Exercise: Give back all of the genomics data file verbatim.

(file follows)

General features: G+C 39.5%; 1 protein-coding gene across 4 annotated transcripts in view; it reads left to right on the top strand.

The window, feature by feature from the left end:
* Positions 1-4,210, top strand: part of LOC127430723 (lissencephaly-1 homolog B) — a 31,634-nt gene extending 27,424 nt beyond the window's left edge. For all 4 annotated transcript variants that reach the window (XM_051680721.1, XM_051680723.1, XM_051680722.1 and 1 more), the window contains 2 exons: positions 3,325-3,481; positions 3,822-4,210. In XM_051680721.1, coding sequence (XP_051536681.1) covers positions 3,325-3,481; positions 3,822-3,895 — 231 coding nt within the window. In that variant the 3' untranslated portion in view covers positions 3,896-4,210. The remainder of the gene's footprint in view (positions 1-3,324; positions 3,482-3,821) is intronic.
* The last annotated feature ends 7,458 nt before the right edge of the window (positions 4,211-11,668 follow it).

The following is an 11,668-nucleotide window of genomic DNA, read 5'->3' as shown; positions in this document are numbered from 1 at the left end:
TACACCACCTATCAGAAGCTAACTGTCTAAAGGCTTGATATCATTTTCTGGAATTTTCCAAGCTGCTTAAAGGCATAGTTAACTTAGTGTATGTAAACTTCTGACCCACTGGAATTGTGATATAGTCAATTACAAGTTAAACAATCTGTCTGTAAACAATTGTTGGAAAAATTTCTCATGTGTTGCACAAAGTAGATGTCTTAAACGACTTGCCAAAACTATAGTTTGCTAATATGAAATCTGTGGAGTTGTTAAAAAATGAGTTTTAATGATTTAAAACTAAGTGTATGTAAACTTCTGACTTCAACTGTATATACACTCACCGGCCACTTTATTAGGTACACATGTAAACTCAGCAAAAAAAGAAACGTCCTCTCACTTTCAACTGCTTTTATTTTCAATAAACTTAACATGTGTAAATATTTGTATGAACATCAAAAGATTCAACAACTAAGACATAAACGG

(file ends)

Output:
General features: G+C 39.5%; 1 protein-coding gene across 4 annotated transcripts in view; it reads left to right on the top strand.

The window, feature by feature from the left end:
* Positions 1-4,210, top strand: part of LOC127430723 (lissencephaly-1 homolog B) — a 31,634-nt gene extending 27,424 nt beyond the window's left edge. For all 4 annotated transcript variants that reach the window (XM_051680721.1, XM_051680723.1, XM_051680722.1 and 1 more), the window contains 2 exons: positions 3,325-3,481; positions 3,822-4,210. In XM_051680721.1, coding sequence (XP_051536681.1) covers positions 3,325-3,481; positions 3,822-3,895 — 231 coding nt within the window. In that variant the 3' untranslated portion in view covers positions 3,896-4,210. The remainder of the gene's footprint in view (positions 1-3,324; positions 3,482-3,821) is intronic.
* The last annotated feature ends 7,458 nt before the right edge of the window (positions 4,211-11,668 follow it).

The following is an 11,668-nucleotide window of genomic DNA, read 5'->3' as shown; positions in this document are numbered from 1 at the left end:
TACACCACCTATCAGAAGCTAACTGTCTAAAGGCTTGATATCATTTTCTGGAATTTTCCAAGCTGCTTAAAGGCATAGTTAACTTAGTGTATGTAAACTTCTGACCCACTGGAATTGTGATATAGTCAATTACAAGTTAAACAATCTGTCTGTAAACAATTGTTGGAAAAATTTCTCATGTGTTGCACAAAGTAGATGTCTTAAACGACTTGCCAAAACTATAGTTTGCTAATATGAAATCTGTGGAGTTGTTAAAAAATGAGTTTTAATGATTTAAAACTAAGTGTATGTAAACTTCTGACTTCAACTGTATATACACTCACCGGCCACTTTATTAGGTACACATGTAAACTCAGCAAAAAAAGAAACGTCCTCTCACTTTCAACTGCTTTTATTTTCAATAAACTTAACATGTGTAAATATTTGTATGAACATCAAAAGATTCAACAACTAAGACATAAACGG